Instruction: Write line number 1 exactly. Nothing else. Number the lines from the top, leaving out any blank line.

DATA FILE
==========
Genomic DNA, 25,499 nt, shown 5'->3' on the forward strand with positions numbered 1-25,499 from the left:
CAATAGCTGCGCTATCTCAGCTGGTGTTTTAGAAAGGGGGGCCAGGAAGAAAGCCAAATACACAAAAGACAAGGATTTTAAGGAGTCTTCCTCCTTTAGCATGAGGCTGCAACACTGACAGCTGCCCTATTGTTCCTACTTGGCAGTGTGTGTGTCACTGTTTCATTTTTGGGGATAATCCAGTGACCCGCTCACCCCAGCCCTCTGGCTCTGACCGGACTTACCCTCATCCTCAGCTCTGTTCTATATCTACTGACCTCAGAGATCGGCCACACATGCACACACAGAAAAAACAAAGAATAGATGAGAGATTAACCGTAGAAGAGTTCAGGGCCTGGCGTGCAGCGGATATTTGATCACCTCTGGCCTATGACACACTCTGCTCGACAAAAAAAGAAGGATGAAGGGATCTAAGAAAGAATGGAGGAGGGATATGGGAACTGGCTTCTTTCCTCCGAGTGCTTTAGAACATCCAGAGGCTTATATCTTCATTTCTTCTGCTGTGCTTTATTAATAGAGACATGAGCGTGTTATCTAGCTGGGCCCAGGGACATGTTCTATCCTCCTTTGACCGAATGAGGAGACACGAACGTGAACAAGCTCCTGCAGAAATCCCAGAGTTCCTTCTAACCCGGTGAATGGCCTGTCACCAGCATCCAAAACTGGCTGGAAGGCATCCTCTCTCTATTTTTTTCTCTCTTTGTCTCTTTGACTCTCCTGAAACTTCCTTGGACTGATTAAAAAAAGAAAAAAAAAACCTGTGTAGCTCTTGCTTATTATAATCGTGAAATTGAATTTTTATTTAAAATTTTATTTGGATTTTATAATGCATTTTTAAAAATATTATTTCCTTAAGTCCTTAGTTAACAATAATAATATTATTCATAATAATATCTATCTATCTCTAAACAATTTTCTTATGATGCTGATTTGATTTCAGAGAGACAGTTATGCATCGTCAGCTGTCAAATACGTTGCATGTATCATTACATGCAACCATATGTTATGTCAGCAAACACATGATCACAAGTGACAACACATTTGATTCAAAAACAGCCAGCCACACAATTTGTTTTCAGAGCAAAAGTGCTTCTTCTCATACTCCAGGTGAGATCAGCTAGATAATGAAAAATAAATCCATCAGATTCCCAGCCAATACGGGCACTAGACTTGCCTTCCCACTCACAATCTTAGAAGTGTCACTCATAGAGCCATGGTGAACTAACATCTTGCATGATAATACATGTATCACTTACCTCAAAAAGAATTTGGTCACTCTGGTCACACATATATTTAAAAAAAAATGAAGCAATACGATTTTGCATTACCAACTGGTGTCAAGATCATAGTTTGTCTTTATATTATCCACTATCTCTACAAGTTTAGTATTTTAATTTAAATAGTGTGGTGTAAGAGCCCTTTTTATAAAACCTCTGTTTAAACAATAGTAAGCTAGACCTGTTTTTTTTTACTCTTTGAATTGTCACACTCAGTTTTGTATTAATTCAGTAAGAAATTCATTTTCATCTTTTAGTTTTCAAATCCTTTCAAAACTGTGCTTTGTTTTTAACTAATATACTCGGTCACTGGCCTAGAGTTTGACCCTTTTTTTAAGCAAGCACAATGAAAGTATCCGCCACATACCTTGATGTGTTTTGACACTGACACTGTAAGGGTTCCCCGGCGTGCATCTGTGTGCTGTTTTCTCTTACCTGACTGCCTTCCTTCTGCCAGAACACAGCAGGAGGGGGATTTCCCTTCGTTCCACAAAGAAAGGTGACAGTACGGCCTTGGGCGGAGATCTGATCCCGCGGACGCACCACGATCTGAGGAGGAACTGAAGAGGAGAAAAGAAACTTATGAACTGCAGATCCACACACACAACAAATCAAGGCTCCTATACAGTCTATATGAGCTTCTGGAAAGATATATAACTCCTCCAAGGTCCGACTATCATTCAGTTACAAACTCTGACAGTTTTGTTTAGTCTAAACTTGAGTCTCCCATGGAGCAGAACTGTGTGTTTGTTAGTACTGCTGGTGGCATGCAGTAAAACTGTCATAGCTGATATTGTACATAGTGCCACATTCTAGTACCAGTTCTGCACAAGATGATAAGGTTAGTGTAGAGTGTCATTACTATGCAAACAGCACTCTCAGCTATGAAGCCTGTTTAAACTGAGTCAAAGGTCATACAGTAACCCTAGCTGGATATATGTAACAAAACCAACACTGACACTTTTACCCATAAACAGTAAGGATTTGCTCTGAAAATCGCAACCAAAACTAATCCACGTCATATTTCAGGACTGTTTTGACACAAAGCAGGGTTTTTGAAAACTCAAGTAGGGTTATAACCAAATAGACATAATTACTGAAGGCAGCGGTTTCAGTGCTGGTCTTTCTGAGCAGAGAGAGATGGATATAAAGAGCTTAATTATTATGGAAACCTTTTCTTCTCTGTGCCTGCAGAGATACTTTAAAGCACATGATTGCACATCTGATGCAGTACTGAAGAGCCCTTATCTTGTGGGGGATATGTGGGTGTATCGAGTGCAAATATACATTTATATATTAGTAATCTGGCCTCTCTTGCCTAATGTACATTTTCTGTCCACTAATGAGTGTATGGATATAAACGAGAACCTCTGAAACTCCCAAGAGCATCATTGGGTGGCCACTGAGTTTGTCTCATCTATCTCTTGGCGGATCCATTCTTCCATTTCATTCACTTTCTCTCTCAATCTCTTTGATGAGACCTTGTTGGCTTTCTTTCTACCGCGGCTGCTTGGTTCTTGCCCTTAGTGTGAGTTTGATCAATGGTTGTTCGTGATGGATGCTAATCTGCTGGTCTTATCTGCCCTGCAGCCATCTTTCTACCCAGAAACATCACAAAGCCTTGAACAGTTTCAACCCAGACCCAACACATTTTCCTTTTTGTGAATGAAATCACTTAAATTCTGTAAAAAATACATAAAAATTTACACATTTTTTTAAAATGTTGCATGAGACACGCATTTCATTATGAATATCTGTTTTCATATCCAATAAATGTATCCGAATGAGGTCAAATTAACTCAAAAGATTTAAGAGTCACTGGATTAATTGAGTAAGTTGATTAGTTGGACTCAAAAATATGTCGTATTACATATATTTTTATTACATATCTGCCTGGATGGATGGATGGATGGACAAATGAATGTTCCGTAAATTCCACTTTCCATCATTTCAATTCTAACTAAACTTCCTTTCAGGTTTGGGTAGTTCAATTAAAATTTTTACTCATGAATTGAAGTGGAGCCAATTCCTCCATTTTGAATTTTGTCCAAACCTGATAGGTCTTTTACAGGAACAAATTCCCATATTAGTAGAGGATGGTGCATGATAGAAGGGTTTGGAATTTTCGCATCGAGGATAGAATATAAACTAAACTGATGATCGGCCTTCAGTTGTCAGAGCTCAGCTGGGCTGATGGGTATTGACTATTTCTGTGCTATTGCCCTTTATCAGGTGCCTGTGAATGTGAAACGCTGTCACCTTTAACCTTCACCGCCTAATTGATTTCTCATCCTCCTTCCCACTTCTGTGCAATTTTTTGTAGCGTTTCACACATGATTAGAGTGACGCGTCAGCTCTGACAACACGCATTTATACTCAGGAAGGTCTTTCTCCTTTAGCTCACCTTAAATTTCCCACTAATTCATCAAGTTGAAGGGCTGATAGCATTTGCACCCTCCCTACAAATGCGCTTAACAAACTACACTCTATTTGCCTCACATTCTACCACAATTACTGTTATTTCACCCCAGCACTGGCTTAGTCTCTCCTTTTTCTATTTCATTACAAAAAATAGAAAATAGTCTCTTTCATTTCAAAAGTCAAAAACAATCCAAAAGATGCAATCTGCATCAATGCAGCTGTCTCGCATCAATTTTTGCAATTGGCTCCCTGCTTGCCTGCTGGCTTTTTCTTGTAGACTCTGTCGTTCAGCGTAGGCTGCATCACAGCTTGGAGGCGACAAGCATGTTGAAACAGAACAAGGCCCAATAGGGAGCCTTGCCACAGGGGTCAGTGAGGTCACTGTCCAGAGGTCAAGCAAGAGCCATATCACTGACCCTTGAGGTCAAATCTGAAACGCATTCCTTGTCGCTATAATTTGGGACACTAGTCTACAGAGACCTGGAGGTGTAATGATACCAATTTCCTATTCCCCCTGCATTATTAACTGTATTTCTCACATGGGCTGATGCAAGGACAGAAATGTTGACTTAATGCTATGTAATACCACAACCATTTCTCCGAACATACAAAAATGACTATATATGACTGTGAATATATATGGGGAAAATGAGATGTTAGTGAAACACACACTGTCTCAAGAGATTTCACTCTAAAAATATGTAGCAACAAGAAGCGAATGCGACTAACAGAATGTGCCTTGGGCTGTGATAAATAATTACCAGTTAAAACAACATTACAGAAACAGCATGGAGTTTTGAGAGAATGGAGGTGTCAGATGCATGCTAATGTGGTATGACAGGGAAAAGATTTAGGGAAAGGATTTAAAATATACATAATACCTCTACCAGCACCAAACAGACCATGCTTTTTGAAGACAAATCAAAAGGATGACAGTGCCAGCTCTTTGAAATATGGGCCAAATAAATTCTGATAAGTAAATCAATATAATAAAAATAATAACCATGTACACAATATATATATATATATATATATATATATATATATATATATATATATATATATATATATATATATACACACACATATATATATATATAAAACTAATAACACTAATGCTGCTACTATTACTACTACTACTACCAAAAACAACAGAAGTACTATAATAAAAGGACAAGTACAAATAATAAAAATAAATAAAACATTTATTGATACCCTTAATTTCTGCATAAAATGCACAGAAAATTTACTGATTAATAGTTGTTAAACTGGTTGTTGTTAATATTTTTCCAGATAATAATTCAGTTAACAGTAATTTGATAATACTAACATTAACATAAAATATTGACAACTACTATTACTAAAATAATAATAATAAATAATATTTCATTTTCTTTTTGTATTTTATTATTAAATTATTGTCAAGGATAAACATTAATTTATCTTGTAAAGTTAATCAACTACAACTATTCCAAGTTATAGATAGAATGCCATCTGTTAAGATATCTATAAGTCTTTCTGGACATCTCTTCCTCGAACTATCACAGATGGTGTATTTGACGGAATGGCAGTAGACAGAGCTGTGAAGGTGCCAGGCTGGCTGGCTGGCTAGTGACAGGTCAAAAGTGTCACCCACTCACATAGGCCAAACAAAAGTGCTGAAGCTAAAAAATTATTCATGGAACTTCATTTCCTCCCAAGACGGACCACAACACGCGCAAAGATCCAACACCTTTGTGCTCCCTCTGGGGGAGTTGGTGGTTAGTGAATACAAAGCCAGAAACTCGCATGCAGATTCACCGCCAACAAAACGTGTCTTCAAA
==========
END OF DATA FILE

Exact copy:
Genomic DNA, 25,499 nt, shown 5'->3' on the forward strand with positions numbered 1-25,499 from the left: